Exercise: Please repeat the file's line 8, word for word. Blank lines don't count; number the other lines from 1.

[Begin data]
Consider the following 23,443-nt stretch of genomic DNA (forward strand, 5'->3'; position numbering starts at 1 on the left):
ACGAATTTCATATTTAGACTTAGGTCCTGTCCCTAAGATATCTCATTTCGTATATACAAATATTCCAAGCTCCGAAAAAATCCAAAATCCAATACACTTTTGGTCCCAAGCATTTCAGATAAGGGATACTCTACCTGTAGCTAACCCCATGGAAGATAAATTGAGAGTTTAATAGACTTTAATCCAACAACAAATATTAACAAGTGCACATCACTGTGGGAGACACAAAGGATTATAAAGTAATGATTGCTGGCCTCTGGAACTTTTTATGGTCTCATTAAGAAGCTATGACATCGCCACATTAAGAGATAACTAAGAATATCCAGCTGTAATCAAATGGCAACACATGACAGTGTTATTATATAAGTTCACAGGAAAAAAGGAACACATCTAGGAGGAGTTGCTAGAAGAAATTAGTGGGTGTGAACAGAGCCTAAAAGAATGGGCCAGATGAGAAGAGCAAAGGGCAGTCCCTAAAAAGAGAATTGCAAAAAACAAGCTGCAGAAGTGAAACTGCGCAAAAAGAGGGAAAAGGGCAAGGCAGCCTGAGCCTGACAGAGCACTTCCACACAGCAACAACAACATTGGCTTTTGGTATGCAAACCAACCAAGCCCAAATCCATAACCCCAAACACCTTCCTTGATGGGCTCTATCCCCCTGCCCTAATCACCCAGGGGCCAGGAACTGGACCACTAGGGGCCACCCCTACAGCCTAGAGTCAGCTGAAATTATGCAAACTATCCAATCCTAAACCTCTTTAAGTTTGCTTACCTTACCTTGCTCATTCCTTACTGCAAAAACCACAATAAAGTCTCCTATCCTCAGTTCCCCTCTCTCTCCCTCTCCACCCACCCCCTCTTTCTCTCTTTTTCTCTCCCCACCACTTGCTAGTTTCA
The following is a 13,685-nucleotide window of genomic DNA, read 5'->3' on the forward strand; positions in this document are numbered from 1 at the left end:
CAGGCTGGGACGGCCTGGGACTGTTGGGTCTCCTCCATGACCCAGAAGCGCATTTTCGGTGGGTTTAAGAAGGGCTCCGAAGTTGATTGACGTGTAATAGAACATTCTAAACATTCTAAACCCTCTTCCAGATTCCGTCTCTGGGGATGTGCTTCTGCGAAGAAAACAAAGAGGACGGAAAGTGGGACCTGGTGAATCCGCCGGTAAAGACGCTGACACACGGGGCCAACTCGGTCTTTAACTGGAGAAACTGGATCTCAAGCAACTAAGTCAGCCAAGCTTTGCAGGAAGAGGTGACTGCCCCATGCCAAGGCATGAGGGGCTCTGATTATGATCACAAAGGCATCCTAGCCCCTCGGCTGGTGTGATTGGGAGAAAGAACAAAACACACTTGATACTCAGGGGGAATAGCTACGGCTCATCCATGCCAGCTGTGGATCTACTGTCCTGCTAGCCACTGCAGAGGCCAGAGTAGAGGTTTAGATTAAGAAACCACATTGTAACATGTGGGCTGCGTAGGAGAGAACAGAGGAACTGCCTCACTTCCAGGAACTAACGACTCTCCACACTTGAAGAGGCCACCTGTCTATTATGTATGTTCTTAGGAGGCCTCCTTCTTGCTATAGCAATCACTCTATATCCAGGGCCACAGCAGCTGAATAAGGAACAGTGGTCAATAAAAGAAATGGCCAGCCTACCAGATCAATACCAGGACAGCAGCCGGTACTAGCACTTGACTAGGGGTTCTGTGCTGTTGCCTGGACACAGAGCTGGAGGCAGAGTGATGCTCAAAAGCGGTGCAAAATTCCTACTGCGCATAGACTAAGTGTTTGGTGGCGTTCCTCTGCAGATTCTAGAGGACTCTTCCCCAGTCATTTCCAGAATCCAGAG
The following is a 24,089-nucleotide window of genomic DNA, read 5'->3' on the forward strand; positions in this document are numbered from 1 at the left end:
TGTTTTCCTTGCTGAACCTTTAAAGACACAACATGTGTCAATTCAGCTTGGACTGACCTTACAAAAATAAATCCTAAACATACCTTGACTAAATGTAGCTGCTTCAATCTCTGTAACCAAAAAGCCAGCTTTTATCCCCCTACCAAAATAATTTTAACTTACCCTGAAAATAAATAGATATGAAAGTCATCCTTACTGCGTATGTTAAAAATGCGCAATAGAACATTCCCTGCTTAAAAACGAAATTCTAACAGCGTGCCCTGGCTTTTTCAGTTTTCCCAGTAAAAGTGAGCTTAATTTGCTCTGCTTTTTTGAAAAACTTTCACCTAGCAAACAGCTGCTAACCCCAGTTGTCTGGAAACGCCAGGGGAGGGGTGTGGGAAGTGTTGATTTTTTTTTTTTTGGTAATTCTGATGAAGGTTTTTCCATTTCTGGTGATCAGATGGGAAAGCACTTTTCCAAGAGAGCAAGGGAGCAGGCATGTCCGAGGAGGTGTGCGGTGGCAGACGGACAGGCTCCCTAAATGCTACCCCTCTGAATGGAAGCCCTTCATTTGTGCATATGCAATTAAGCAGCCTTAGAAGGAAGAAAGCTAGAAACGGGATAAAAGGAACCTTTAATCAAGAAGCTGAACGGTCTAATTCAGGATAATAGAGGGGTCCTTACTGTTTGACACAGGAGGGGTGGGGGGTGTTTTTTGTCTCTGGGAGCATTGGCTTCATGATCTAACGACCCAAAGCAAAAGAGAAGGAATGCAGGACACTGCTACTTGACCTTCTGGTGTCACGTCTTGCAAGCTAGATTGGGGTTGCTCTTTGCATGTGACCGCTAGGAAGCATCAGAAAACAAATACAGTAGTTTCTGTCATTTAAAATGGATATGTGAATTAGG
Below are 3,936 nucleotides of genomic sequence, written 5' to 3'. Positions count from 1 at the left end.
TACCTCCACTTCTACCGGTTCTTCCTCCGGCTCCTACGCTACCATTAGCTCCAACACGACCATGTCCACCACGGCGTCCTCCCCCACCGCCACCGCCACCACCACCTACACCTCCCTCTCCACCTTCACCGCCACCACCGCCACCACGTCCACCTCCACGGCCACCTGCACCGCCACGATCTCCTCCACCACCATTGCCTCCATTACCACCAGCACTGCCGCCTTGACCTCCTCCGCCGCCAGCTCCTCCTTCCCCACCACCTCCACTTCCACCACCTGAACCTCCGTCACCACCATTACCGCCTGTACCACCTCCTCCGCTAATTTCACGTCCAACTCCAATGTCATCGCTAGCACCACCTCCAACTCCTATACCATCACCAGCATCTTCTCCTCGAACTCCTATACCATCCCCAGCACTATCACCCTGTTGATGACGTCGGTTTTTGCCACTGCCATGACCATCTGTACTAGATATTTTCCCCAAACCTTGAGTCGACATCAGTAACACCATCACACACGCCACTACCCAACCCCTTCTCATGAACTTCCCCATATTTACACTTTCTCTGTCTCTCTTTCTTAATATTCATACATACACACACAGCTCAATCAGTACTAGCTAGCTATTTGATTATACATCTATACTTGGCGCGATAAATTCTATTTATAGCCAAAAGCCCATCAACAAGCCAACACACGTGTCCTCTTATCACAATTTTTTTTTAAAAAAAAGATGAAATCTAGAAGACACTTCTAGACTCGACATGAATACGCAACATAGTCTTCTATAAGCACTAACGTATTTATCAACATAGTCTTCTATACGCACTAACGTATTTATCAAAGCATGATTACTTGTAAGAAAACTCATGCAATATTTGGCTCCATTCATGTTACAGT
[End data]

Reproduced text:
TACCTCCACTTCTACCGGTTCTTCCTCCGGCTCCTACGCTACCATTAGCTCCAACACGACCATGTCCACCACGGCGTCCTCCCCCACCGCCACCGCCACCACCACCTACACCTCCCTCTCCACCTTCACCGCCACCACCGCCACCACGTCCACCTCCACGGCCACCTGCACCGCCACGATCTCCTCCACCACCATTGCCTCCATTACCACCAGCACTGCCGCCTTGACCTCCTCCGCCGCCAGCTCCTCCTTCCCCACCACCTCCACTTCCACCACCTGAACCTCCGTCACCACCATTACCGCCTGTACCACCTCCTCCGCTAATTTCACGTCCAACTCCAATGTCATCGCTAGCACCACCTCCAACTCCTATACCATCACCAGCATCTTCTCCTCGAACTCCTATACCATCCCCAGCACTATCACCCTGTTGATGACGTCGGTTTTTGCCACTGCCATGACCATCTGTACTAGATATTTTCCCCAAACCTTGAGTCGACATCAGTAACACCATCACACACGCCACTACCCAACCCCTTCTCATGAACTTCCCCATATTTACACTTTCTCTGTCTCTCTTTCTTAATATTCATACATACACACACAGCTCAATCAGTACTAGCTAGCTATTTGATTATACATCTATACTTGGCGCGATAAATTCTATTTATAGCCAAAAGCCCATCAACAAGCCAACACACGTGTCCTCTTATCACAATTTTTTTTTAAAAAAAAGATGAAATCTAGAAGACACTTCTAGACTCGACATGAATACGCAACATAGTCTTCTATAAGCACTAACGTATTTATCAACATAGTCTTCTATACGCACTAACGTATTTATCAAAGCATGATTACTTGTAAGAAAACTCATGCAATATTTGGCTCCATTCATGTTACAGT